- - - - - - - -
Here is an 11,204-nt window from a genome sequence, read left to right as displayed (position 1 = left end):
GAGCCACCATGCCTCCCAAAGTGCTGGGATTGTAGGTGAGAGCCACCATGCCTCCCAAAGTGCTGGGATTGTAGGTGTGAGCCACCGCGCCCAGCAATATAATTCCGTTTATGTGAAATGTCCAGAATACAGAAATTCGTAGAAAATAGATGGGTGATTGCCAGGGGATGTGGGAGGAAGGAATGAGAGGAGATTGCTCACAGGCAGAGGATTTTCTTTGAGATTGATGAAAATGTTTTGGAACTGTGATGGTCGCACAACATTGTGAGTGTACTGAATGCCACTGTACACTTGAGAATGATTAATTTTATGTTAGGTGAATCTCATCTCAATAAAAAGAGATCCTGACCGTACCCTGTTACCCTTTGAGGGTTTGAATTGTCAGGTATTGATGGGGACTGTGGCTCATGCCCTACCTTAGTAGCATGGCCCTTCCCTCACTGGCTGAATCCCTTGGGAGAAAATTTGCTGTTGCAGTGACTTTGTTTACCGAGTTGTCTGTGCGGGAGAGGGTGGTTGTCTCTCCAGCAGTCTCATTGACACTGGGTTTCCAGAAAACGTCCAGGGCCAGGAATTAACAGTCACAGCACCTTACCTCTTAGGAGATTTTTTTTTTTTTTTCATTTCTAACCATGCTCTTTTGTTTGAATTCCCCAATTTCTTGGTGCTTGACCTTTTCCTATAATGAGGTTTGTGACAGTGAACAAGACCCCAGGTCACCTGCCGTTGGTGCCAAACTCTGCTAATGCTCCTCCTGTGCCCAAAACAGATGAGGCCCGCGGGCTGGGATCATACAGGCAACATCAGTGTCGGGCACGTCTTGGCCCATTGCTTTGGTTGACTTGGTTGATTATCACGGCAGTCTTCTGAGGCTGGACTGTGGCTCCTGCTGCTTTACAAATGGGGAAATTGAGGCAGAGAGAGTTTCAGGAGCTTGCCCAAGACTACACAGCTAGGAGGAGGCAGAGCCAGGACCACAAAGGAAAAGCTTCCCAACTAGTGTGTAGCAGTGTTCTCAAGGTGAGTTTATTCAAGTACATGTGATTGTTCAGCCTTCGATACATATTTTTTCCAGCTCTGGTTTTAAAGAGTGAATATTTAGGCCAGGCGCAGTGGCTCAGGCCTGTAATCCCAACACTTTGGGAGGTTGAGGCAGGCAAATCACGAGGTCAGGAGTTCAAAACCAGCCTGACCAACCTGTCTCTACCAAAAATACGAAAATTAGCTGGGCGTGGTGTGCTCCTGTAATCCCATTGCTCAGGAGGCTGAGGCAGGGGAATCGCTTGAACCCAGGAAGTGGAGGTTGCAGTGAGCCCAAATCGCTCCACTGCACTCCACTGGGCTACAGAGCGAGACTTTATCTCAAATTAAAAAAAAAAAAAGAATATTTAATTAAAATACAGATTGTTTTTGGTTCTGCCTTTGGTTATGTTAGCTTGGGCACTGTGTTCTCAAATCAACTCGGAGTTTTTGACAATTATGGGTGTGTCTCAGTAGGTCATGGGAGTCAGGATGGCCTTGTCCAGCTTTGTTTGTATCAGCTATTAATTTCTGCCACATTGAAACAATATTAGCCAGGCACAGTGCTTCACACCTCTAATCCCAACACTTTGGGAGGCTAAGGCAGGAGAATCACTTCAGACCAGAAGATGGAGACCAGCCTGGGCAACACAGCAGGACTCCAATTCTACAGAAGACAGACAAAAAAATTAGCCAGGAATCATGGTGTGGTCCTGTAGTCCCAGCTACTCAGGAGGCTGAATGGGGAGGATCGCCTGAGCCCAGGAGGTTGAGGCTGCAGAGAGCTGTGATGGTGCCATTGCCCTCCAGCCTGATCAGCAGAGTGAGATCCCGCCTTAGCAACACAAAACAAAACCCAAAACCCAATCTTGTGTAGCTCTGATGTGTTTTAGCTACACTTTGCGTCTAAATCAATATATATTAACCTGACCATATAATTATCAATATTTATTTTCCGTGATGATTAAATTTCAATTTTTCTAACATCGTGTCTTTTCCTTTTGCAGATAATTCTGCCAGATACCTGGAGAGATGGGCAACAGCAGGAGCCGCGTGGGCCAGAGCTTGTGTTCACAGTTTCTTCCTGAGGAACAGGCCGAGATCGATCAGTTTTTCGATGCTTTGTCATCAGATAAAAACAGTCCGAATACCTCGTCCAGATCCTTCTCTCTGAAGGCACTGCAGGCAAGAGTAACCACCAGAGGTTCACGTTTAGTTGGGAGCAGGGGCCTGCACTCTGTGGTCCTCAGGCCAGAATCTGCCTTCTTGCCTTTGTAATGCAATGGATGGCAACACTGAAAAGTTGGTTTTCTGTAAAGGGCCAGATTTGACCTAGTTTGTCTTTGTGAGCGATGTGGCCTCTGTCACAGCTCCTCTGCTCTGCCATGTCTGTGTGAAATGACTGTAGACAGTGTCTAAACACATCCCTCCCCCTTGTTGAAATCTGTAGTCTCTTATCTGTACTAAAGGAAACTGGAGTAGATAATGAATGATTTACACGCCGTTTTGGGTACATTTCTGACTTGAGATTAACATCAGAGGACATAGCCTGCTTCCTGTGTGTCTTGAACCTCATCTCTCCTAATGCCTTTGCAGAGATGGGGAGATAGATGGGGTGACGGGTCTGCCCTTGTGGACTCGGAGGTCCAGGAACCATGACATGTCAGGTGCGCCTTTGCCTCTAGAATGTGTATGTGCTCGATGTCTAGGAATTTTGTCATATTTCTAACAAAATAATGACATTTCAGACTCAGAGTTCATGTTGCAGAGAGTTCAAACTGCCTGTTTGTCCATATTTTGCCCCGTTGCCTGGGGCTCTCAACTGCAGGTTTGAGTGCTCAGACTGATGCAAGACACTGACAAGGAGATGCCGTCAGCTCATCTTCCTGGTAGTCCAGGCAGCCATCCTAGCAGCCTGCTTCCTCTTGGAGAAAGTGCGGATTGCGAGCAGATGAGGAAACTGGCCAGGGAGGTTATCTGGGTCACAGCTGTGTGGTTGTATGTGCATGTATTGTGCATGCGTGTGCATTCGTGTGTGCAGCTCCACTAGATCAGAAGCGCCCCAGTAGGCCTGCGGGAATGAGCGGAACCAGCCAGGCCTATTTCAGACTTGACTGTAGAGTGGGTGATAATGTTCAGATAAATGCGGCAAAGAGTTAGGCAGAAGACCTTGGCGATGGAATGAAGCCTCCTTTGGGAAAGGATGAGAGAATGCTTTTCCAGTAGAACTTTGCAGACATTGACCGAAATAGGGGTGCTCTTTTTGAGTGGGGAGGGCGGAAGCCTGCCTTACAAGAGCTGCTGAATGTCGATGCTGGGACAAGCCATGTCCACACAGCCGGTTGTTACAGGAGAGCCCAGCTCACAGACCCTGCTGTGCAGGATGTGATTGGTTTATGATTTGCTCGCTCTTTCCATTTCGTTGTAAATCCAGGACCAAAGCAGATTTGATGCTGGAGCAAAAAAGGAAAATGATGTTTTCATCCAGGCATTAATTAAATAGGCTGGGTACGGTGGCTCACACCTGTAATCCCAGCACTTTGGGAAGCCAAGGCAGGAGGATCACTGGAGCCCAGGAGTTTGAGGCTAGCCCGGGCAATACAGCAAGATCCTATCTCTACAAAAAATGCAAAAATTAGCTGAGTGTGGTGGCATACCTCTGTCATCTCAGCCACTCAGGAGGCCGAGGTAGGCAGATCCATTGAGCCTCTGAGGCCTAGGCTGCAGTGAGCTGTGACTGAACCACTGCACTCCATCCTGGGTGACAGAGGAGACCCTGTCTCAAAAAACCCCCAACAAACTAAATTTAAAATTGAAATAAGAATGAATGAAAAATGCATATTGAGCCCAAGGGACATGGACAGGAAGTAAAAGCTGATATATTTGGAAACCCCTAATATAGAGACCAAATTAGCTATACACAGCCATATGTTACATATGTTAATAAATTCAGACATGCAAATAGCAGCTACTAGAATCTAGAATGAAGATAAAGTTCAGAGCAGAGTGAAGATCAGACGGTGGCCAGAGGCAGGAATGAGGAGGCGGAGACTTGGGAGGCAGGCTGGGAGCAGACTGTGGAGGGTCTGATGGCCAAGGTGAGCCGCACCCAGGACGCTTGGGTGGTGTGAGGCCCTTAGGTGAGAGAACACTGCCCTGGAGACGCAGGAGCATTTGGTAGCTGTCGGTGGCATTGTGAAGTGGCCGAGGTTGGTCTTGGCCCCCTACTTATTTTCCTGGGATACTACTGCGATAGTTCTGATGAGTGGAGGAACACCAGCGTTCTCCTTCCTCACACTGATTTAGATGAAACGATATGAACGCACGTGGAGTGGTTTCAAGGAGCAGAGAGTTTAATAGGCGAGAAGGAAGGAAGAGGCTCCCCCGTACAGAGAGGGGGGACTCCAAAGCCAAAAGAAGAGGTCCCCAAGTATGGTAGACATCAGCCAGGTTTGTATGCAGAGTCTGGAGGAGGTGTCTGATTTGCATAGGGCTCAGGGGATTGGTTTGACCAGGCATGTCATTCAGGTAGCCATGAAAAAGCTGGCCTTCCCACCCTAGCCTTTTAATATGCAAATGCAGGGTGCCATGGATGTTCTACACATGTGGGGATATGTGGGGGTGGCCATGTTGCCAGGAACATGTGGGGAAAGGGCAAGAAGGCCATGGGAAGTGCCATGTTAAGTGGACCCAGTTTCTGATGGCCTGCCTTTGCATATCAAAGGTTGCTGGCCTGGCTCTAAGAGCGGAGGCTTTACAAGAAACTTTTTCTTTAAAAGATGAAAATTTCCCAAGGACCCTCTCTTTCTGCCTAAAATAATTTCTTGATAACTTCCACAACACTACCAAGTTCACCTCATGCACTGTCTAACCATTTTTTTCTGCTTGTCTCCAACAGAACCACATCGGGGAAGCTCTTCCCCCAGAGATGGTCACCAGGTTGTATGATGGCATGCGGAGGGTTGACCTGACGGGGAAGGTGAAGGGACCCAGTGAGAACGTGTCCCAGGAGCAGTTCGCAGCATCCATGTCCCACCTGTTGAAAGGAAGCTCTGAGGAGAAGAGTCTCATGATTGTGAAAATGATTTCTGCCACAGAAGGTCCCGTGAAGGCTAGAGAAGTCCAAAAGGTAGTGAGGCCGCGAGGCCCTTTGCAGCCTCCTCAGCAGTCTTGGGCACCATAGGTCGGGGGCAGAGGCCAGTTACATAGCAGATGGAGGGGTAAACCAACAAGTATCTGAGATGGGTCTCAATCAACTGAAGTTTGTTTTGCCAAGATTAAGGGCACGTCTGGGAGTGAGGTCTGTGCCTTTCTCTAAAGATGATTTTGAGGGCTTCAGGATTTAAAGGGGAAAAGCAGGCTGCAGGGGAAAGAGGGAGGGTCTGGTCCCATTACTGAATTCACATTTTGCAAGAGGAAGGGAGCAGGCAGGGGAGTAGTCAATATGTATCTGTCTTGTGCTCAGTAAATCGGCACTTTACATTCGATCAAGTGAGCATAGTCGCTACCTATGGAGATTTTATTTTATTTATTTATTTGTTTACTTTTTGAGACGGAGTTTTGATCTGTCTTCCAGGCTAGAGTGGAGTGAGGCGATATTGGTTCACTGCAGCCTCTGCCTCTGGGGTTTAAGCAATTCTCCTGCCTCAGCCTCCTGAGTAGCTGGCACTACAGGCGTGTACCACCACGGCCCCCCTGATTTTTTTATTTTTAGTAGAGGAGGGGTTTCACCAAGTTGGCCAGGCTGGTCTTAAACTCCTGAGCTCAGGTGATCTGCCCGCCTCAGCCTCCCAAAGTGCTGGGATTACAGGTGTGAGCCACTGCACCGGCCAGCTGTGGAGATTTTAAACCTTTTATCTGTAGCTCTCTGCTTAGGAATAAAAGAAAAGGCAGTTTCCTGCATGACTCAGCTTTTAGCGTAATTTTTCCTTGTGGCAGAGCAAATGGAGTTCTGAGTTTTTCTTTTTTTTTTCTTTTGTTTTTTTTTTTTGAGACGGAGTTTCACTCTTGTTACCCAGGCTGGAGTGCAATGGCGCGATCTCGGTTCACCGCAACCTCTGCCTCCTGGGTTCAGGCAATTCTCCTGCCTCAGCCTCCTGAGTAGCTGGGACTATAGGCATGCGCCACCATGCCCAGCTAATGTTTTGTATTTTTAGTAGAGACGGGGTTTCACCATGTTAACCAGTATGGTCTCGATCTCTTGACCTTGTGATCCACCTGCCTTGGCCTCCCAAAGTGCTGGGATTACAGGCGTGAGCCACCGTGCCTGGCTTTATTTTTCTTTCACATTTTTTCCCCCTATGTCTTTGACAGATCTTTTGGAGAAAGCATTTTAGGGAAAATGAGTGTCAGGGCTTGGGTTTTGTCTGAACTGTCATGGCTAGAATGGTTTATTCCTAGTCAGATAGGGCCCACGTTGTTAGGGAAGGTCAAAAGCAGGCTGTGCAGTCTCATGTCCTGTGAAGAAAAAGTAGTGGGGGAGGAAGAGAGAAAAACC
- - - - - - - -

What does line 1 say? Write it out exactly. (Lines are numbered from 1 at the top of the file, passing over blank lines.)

Here is an 11,204-nt window from a genome sequence, read left to right as displayed (position 1 = left end):